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VOLUME 13 , ISSUE 1 ( January-April, 2021 ) > List of Articles
Keshava Murthy Suryanarayana, Pindi Veechika
Keywords : Hypercalcemia, Hyperparathyroidism, Imaging, Parathyroid adenoma, Parathyroid carcinoma, Parathyroid localization, Parathyroidectomy, Postoperative hypocalcemia, Pregnancy
Citation Information : Suryanarayana KM, Veechika P. Atypical Parathyroid Adenoma in Pregnancy: A Rare Case. World J Endoc Surg 2021; 13 (1):24-27.
License: CC BY-NC 4.0
Published Online: 20-11-2021
Copyright Statement: Copyright © 2021; The Author(s).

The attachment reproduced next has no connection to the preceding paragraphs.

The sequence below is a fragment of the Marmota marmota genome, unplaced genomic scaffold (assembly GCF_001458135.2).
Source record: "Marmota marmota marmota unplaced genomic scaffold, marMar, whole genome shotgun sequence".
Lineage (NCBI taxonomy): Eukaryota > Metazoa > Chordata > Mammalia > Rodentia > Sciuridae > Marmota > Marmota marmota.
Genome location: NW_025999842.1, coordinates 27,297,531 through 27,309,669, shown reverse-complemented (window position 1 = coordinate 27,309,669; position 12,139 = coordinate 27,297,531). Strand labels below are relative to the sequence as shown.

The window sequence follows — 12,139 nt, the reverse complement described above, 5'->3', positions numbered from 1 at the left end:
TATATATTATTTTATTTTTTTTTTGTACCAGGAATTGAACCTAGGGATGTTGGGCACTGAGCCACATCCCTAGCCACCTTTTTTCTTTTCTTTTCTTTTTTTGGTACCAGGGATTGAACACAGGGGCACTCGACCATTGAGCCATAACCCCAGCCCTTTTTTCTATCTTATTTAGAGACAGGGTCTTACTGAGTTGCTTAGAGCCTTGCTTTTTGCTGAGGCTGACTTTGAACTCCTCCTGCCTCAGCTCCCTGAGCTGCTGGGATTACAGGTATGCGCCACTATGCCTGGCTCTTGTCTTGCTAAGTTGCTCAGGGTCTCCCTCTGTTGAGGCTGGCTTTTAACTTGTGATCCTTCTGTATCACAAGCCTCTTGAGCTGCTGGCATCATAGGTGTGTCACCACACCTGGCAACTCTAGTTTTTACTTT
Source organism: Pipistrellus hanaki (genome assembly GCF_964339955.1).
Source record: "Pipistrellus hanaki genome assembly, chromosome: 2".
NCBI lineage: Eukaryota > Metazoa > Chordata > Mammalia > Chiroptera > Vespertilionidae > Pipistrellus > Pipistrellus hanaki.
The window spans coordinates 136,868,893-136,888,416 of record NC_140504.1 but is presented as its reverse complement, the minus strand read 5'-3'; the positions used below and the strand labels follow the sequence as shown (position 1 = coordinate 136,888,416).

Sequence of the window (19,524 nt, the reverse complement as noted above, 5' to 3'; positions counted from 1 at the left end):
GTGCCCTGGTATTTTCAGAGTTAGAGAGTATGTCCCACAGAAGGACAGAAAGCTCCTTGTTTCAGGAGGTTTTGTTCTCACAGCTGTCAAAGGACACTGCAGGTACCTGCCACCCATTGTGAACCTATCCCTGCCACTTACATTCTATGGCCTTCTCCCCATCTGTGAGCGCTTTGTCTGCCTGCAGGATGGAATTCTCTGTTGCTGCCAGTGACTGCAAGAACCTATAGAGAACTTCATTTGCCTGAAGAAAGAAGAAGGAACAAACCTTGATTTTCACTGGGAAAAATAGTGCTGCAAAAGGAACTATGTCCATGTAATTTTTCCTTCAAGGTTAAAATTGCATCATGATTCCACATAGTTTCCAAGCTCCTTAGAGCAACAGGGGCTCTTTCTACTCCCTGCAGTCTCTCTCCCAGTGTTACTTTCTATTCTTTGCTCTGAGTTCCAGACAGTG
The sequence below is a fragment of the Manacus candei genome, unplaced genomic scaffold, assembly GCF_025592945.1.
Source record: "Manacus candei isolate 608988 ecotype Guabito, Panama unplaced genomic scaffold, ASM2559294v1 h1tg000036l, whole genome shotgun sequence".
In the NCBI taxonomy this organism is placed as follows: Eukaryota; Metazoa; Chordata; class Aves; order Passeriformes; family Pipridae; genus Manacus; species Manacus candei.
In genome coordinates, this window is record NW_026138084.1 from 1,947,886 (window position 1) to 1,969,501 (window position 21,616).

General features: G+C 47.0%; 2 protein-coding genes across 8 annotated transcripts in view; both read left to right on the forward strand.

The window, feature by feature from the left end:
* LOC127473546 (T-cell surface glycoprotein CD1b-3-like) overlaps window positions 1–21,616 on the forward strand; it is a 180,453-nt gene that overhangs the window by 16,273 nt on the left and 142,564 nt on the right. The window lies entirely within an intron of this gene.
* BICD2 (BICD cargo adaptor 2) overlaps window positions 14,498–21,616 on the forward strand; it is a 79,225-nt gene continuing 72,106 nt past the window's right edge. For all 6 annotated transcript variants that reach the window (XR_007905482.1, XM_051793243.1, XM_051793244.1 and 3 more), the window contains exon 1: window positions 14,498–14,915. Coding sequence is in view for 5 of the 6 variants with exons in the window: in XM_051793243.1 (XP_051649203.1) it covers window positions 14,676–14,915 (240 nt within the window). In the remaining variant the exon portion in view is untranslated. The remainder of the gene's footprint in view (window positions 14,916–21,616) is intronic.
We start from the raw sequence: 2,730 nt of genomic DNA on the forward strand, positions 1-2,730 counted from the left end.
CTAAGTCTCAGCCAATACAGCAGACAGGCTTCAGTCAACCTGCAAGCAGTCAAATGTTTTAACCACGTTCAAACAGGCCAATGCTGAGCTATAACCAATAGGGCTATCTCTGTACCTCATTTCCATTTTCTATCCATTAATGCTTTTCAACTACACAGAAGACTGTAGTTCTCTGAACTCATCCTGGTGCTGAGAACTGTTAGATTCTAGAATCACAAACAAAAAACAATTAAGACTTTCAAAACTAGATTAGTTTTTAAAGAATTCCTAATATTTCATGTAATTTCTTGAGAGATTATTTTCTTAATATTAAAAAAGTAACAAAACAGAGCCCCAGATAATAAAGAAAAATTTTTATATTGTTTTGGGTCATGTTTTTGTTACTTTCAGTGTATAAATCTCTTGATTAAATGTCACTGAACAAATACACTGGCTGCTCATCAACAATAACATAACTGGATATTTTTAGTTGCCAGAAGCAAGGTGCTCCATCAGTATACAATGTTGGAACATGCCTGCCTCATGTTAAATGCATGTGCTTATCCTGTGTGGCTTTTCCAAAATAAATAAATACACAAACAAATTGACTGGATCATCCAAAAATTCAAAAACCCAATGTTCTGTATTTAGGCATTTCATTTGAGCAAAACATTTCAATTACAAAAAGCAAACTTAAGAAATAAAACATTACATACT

Aim and objective: Report a very rare case of atypical parathyroid adenoma in pregnancy presenting as a hypercalcemic crisis, acute pancreatitis, and acute kidney injury and also discuss the issues related to localization of parathyroid adenoma, management of hypercalcemia and its complications, and timing of surgery. Background: Primary hyperparathyroidism (PHPT) is rare in pregnancy and often unrecognized, as serum calcium is not routinely measured and the physiological changes of pregnancy can mask its diagnosis. In addition, non-specific gastrointestinal symptoms associated with hypercalcemia can mimic that of early pregnancy. Vitamin D deficiency can mask hypercalcemia associated with PHPT. Case description: A 29-year-old pregnant lady of 23 weeks of gestation presented to the emergency department with an acute abdomen and was diagnosed to have a hypercalcemic crisis associated with acute pancreatitis and acute kidney injury. The evaluation revealed PHPT with parathyroid adenoma. While in hospital she developed complications such as pneumonia, sepsis, anemia, and hypoalbuminemia and was managed by a multidisciplinary team. Subsequently, when her condition was stable, she underwent parathyroidectomy. Histopathology of the specimen revealed atypical parathyroid adenoma. By elective cesarean section at 39 weeks of gestation, she delivered a healthy female baby weighing 2.8 kg. Presently, 1 year after surgery, she has remained eucalcemic. Conclusion: Hypercalcemia due to PHPT is often unrecognized in pregnancy. Correct diagnosis with localization of adenoma, along with appropriate medical treatment and surgery will improve maternal and fetal outcomes. Clinical significance: A high index of clinical suspicion is needed for the diagnosis of PHPT in pregnancy. Vitamin D deficiency can mask hypercalcemia associated with PHPT. Effective medical and surgical management will lead to better outcomes.
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